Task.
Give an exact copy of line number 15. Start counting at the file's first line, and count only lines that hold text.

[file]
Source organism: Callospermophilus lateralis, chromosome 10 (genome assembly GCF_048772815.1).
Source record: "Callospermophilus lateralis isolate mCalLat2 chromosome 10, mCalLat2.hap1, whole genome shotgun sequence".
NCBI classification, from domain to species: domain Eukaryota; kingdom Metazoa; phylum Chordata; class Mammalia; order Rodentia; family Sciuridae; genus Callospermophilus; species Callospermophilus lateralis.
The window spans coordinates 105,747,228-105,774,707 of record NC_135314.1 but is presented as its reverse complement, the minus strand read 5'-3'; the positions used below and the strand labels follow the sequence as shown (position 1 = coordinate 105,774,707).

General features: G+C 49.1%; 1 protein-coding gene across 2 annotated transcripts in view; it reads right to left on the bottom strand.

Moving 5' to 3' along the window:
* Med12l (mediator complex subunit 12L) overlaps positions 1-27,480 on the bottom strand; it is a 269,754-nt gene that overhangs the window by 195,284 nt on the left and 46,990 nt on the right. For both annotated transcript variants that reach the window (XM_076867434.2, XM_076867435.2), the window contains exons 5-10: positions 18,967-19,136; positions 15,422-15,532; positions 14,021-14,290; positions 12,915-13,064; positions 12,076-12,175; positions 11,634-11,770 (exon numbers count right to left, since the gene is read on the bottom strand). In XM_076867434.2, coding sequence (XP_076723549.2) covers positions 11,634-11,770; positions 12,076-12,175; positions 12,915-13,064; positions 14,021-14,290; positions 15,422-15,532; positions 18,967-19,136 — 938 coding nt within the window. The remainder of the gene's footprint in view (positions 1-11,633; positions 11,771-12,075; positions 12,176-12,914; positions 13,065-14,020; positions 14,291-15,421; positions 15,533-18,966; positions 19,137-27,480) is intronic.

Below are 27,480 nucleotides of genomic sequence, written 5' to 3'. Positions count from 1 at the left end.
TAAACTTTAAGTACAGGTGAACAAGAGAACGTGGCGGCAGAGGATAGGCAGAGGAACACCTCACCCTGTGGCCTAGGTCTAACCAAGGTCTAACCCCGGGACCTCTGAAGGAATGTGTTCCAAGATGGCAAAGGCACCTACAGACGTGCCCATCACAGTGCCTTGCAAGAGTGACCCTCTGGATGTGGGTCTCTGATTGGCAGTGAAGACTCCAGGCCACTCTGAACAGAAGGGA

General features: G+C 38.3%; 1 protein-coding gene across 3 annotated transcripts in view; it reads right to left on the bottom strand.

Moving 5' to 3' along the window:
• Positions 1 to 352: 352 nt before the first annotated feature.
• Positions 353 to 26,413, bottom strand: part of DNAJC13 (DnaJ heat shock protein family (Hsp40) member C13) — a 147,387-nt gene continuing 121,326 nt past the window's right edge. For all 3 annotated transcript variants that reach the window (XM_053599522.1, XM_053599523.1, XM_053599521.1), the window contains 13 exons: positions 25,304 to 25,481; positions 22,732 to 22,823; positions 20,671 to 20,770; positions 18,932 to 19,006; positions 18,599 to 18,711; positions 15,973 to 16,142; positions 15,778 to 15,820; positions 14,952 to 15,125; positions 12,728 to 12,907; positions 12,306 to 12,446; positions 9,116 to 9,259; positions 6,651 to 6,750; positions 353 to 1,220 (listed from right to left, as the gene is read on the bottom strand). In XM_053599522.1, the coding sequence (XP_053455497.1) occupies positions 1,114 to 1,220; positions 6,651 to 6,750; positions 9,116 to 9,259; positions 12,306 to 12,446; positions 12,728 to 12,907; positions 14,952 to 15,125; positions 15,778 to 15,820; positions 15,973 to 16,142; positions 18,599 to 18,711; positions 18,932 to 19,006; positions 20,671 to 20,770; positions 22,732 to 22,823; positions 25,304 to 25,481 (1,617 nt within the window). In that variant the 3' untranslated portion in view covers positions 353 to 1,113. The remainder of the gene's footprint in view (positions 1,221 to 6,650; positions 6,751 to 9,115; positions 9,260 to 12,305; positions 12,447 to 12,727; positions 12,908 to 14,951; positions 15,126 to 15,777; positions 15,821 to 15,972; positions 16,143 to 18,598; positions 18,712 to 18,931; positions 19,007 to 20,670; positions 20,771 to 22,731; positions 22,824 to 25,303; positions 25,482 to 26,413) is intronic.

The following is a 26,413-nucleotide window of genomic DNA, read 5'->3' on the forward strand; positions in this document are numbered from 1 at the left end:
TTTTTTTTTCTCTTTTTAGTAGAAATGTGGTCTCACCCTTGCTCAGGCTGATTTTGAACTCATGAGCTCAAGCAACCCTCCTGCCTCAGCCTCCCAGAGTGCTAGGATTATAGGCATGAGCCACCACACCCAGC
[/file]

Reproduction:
TTTTTTTTTCTCTTTTTAGTAGAAATGTGGTCTCACCCTTGCTCAGGCTGATTTTGAACTCATGAGCTCAAGCAACCCTCCTGCCTCAGCCTCCCAGAGTGCTAGGATTATAGGCATGAGCCACCACACCCAGC